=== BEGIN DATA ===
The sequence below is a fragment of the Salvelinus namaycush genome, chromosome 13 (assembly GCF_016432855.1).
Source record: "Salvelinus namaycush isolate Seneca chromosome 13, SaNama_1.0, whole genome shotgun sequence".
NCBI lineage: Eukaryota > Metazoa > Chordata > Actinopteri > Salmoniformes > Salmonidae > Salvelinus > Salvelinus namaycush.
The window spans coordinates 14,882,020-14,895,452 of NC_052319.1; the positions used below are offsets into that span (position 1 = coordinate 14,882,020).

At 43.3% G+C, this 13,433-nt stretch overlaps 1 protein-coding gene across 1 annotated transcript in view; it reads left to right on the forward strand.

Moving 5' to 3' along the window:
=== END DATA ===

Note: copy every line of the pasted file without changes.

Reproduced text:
The sequence below is a fragment of the Salvelinus namaycush genome, chromosome 13 (assembly GCF_016432855.1).
Source record: "Salvelinus namaycush isolate Seneca chromosome 13, SaNama_1.0, whole genome shotgun sequence".
NCBI lineage: Eukaryota > Metazoa > Chordata > Actinopteri > Salmoniformes > Salmonidae > Salvelinus > Salvelinus namaycush.
The window spans coordinates 14,882,020-14,895,452 of NC_052319.1; the positions used below are offsets into that span (position 1 = coordinate 14,882,020).

At 43.3% G+C, this 13,433-nt stretch overlaps 1 protein-coding gene across 1 annotated transcript in view; it reads left to right on the forward strand.

Moving 5' to 3' along the window: